Jenny Nesbitt – Long Distance Runner

Name : Jenny Nesbitt10712563_10152750791674868_3959634093914255382_o

D.O.B : 24/01/1995

Nationality : British

Coach : David Walker

Club : Worcester A.C

The first steps….

I didn’t start running until I was 14, when I was at school and the only event left for sports day was the 1500m. I threw myself into it and loved every moment, and since then I have never looked back!

I was hooked and after looking into running clubs, I was advised that Worcester AC was the place to go. I was quickly introduced to my coach Dave Walker, and together we have progressed year after year. Having a coach gave me direction and helped me to start to achieve medals and selections.

I began to compete in national competitions and in 2011 I claimed the bronze medal in the U17 National Championships and the UK School Games, the latter a fantastic experience, where I was selected to represent the West Midlands. I ran a time of 4.30 for the 1500m, which ranked me 6th in the UK. These experiences fuelled my enthusiasm to drive forward and achieve even more, and the 2011/2012 cross country season was my first taste of winter training and proof hard work pays off.

This season I was introduced into more national competitions and tough races, and claiming the UK McCain XC champion (U17) was a fantastic moment for me. Not only that but in the English Schools XC champs, I placed 5th a year young, proving that the hard work and training I was putting in was really paying off. I became more and more driven and I wanted to increase my training and set myself new challenges. Of course, being the excitable and enthusiastic athlete I am my coach had to reign me in a bit to ensure I didn’t over train at a too young an age, something I have come to learn is vital to steady improvement!!

In April 2012, I experienced a fantastic race, participating in the Virgin Mini London Marathon, where you raced over the last 3 miles of the course. I soaked up the atmosphere and the excitement of the race and ran to a second place finish, something I never imagined. This provided me with a new found bit of confidence and renewed energy for the summer track season.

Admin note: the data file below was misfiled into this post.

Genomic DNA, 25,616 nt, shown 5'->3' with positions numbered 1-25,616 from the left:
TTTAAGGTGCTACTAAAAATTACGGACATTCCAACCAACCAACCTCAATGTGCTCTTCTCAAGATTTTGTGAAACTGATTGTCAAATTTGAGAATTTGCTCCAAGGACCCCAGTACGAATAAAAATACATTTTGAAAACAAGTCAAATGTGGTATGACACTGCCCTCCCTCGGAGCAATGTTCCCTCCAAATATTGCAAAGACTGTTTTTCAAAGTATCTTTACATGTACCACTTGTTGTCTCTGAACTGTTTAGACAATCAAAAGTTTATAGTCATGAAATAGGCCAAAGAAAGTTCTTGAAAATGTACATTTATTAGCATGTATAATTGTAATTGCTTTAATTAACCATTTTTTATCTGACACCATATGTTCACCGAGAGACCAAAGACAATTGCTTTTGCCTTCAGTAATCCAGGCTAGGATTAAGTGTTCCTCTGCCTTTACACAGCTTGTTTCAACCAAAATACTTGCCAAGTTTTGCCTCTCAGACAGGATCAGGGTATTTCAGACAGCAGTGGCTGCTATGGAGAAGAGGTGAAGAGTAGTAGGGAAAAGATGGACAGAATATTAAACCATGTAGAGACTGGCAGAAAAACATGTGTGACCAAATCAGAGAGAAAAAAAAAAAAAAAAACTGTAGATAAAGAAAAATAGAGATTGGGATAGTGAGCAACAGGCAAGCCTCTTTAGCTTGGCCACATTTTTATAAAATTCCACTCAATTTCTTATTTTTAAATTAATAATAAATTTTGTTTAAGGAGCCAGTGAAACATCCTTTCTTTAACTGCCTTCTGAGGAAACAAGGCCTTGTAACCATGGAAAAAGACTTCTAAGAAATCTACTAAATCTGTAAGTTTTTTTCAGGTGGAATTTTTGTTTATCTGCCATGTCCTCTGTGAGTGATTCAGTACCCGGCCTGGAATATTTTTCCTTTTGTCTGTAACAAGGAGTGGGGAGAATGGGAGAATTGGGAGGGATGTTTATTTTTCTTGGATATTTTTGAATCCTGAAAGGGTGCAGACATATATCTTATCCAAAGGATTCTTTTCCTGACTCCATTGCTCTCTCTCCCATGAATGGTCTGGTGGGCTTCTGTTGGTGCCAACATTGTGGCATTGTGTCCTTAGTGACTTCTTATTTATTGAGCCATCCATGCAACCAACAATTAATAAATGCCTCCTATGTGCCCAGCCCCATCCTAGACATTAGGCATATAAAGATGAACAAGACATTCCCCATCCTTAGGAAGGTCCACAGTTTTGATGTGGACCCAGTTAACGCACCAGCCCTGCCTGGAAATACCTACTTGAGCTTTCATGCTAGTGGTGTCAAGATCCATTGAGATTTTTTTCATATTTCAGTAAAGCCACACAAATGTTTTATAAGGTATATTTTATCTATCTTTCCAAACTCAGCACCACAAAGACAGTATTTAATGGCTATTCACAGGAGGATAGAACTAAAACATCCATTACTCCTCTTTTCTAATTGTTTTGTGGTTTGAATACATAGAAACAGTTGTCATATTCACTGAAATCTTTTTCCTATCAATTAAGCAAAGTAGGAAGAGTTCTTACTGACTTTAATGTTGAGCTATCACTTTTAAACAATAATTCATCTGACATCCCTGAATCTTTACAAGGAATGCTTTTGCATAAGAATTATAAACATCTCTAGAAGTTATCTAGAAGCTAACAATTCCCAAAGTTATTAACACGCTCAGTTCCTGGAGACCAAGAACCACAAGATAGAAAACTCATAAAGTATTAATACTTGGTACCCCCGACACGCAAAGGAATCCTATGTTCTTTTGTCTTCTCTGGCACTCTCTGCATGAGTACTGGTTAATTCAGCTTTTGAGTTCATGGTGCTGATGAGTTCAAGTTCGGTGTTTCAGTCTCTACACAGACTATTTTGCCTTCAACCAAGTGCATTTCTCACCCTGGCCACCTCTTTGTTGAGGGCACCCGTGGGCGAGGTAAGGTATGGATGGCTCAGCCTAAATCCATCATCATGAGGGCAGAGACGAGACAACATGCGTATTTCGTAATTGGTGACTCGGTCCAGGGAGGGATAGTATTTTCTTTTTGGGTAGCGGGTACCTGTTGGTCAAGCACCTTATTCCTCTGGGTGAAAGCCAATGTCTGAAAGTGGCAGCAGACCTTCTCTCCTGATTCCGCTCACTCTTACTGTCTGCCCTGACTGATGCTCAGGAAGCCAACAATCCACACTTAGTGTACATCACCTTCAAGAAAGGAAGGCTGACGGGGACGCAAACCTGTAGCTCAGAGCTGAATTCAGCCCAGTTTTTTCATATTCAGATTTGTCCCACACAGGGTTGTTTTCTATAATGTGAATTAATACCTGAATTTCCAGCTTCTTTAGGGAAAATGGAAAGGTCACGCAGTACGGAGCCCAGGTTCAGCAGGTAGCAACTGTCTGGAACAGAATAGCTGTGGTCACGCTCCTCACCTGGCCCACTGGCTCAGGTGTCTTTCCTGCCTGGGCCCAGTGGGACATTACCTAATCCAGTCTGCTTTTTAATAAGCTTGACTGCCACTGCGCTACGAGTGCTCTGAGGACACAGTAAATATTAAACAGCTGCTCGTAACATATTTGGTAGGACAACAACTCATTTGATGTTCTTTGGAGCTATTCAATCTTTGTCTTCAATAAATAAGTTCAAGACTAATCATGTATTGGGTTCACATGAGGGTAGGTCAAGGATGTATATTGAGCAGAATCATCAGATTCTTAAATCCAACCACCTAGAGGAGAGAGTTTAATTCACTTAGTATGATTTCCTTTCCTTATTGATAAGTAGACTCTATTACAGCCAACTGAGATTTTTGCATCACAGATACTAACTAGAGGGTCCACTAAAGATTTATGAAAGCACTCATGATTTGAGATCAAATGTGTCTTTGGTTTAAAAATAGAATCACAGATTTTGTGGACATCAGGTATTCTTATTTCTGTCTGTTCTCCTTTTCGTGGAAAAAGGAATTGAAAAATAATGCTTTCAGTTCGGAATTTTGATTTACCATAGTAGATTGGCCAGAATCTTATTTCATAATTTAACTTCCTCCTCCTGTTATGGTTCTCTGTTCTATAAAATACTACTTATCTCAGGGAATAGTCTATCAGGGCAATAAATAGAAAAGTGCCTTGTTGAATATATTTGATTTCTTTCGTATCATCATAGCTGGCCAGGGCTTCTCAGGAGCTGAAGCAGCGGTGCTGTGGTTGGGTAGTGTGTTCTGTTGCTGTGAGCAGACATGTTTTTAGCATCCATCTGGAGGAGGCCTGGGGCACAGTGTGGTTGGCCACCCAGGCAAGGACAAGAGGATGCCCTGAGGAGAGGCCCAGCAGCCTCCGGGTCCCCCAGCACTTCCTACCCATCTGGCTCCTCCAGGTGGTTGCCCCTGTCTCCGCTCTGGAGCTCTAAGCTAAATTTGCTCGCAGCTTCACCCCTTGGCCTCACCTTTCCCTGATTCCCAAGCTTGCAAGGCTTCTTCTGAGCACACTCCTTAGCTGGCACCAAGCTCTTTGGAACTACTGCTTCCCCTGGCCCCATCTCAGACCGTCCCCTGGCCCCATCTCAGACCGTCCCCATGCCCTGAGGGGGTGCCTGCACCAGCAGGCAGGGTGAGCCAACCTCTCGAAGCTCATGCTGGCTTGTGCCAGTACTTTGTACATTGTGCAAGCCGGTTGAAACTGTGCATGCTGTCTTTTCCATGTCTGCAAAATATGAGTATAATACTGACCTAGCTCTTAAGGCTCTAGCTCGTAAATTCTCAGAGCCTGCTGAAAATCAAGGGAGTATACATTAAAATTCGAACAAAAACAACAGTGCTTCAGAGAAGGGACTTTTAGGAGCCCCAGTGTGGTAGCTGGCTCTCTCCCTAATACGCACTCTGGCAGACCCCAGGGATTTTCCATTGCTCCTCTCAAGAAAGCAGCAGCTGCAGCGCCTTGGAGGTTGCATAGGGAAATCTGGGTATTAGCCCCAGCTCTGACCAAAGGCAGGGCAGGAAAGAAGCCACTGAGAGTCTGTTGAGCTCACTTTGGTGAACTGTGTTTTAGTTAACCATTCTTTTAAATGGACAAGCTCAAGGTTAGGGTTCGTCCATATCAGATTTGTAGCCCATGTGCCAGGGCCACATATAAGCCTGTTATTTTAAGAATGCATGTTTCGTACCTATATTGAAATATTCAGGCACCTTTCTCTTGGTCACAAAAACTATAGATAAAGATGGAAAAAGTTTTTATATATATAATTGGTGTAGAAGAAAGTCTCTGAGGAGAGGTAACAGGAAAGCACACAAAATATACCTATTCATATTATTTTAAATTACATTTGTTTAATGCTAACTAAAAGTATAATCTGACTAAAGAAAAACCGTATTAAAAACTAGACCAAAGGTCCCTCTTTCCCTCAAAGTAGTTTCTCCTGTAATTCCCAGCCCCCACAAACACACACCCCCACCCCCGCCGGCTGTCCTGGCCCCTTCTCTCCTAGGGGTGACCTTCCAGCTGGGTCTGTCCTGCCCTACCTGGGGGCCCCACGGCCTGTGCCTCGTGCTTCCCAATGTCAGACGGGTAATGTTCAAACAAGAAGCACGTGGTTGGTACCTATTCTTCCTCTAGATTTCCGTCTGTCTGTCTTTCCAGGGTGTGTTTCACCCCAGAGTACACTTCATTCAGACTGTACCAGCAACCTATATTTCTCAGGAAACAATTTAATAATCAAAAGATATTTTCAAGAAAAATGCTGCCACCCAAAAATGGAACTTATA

Where it all went wrong..

That was the last time I raced for two years. Suddenly and so unexpectantly being struck down by an autoimmune disease called Henoch-Schönlein purpura (HSP), it left me in hospital and bed bound for months on end, fighting for my health and my life at points. I became withdrawn and upset, watching all the athletes I had raced with go onto do bigger and better things whilst I was lying in a hospital bed. I reluctantly watched the Olympics on the TV, wishing I was out there running too. Luck never seemed to be on my side, I couldn’t see improvements, and my body was becoming more and more broken. My muscle wasted away and my insides started to eat themselves. This lead to my skin eating itself too, leaving me unable to walk and attached to constant IV for many months.

Being the strong minded girl I am, I was determined not to let this knock me down too far, and all my friends, family and coach supported me through the toughest times. But it just wasn’t to be, and after a year of recovering and finally starting to introduce exercise back into my life, HSP struck back again, this time eating a hole the size of a golf ball in my leg. This left me bed bound again and in constant pain, with my mind telling me I will never be able to live the life I once had.